religious test

CNN on Tulsi Gabbard: Some candidates' LGBTQ policy ghosts are more relevant than others

CNN on Tulsi Gabbard: Some candidates' LGBTQ policy ghosts are more relevant than others

It’s pretty easy to see where the Rep. Tulsi Gabbard story is going for the new CNN.

I think the heart of the story can be expressed this way: Are you now, or have you ever been a … conservative Democrat (or related, by blood, to one)?

Gabbard recently declared that she is one of the legions of Democrats who plan to seek the party’s presidential nomination. She is the first Hindu (a somewhat controversial convert, no less) to take that step.

However, she also created a mini-media storm with an op-ed in The Hill in which (trigger warning) she took an old-school liberal stand on a key religious liberty issue, affirming Article 6 of the U.S. Constitution, which bans any form of “religious test” for those seeking public office.

Yes, we’re talking about the Knights of Columbus wars. Gabbard wrote:

While I oppose the nomination of Brian Buescher to the U.S. District Court in Nebraska, I stand strongly against those who are fomenting religious bigotry, citing as disqualifiers Buescher’s Catholicism and his affiliation with the Knights of Columbus. If Buescher is “unqualified” because of his Catholicism and affiliation with the Knights of Columbus, then President John F. Kennedy, and the 'liberal lion of the Senate' Ted Kennedy would have been “unqualified” for the same reasons.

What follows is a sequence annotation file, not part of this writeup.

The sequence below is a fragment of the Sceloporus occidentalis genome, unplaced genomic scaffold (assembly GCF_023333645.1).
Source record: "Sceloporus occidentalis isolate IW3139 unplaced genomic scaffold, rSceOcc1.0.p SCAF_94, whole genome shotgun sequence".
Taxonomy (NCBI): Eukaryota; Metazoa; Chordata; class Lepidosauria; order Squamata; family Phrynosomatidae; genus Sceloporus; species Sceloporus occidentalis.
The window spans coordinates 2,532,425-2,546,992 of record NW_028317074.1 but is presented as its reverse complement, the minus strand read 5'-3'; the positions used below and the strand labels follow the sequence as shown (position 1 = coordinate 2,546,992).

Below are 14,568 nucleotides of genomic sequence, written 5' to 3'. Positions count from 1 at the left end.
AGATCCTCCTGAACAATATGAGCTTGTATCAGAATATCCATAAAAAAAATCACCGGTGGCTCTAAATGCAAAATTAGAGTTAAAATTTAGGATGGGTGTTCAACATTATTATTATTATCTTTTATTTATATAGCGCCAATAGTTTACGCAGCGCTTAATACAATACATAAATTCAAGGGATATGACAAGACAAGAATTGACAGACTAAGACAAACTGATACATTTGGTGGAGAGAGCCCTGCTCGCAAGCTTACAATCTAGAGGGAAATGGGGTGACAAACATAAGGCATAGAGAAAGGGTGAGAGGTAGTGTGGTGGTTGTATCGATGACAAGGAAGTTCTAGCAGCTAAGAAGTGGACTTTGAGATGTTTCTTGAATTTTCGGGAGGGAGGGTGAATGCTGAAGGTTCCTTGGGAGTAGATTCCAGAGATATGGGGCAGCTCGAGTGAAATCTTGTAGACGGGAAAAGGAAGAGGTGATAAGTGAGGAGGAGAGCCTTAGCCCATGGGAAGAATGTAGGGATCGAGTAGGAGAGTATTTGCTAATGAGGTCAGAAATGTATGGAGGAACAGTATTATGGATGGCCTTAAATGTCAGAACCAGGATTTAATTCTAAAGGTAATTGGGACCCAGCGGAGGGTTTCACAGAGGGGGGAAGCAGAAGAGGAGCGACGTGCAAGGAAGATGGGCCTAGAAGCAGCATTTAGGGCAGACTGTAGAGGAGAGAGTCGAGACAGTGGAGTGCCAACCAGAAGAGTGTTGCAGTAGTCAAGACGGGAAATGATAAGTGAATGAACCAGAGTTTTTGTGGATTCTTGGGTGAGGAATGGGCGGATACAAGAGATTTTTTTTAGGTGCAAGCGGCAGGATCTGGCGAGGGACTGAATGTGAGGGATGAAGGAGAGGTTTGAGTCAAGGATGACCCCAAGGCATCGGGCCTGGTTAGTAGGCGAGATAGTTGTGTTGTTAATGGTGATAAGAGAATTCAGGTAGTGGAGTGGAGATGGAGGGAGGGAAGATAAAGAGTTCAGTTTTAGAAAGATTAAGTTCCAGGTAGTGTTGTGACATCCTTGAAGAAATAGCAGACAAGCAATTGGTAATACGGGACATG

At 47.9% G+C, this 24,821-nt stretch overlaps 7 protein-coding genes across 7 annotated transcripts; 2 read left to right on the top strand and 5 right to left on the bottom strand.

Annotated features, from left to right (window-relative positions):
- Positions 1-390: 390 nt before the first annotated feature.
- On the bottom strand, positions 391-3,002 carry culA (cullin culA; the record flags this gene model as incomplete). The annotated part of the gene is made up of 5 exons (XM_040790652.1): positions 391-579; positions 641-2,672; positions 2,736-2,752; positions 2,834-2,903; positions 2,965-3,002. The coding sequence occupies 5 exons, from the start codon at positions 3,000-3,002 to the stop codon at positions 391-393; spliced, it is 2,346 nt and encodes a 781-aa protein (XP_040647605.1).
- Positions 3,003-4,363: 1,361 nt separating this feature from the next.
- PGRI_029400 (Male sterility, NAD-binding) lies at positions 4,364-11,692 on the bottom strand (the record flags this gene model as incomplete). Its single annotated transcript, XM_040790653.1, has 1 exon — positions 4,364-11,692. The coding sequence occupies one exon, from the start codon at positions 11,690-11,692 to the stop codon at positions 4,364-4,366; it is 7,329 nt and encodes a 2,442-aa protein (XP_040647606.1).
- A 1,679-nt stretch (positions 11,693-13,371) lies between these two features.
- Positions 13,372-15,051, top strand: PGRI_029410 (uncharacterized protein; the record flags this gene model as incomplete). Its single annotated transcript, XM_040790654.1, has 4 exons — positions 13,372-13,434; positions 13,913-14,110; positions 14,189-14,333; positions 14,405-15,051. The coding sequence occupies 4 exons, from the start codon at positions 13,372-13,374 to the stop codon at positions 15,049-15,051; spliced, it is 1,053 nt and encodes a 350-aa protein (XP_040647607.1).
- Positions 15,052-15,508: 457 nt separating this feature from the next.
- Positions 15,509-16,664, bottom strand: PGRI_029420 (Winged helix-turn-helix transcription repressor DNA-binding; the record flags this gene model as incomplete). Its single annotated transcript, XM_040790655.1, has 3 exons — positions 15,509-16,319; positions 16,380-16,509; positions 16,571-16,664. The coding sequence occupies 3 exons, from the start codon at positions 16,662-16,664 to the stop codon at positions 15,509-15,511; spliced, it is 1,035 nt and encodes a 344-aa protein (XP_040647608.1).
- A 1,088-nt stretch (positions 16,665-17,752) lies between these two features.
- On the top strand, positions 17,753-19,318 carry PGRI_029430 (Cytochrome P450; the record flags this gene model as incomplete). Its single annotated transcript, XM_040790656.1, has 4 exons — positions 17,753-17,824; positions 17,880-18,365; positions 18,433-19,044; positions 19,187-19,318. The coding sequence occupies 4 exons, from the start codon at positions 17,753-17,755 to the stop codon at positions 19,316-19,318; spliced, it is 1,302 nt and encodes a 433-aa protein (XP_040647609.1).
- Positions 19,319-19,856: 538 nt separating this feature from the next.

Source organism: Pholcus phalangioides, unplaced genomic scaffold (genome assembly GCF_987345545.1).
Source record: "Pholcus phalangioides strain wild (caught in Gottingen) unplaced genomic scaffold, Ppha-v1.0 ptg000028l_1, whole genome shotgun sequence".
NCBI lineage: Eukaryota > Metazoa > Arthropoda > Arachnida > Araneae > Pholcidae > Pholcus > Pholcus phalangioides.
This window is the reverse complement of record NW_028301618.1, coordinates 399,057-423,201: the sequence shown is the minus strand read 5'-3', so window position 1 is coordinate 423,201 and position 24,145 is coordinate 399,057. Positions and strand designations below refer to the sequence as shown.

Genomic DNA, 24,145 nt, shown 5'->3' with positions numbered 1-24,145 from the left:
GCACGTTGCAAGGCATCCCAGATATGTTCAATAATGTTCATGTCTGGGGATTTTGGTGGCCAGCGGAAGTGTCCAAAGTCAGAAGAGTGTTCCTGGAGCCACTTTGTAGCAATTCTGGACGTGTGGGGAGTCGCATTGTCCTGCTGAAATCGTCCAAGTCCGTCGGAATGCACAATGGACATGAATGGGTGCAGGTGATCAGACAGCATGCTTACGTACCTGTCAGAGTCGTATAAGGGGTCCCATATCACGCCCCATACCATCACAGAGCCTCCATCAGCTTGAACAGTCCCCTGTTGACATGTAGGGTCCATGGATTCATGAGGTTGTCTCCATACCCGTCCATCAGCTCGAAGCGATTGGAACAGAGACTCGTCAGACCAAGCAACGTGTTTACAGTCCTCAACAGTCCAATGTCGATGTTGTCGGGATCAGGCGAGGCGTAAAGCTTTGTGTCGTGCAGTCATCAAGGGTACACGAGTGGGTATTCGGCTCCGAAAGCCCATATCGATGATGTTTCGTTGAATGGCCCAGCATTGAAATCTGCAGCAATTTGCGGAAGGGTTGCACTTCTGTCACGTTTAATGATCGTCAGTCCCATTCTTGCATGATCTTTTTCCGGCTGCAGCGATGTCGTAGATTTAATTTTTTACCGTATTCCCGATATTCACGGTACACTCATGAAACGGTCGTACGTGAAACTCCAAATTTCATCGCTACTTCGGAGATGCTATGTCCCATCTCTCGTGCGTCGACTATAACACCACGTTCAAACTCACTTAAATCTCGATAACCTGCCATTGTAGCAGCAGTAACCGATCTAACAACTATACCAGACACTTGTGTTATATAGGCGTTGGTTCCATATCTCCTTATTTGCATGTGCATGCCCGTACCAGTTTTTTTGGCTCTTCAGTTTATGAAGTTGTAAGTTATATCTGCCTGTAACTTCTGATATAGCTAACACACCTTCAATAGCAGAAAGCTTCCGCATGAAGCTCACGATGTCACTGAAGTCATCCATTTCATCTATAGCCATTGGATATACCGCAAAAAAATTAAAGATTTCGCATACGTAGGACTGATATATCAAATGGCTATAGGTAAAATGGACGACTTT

Wait for it. Here is the language that probably put a millstone around her neck.

No American should be told that his or her public service is unwelcome because “the dogma lives loudly within you” as Sen. Dianne Feinstein (D-Calif.) said to Amy Coney Barrett during her confirmation hearings in 2017 to serve as U.S. Circuit Court judge in the 7th Circuit. …

The party that worked so hard to convince people that Catholics and Knights of Columbus like Al Smith and John F. Kennedy could be both good Catholics and good public servants shows an alarming disregard of its own history in making such attacks today.

We must call this out for what it is – religious bigotry.

The reactions were fierce, to say the least.

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Let's play 'Spot the religious test' in some big news stories -- on left and the right

Let's play 'Spot the religious test' in some big news stories -- on left and the right

I realize (trigger warning!) that the U.S. Constitution is a rather controversial subject right now, with all the talk about U.S. Senate “majority votes” and tiny little red flyover states getting to have two senators, just like blue powerhouse states on the coasts.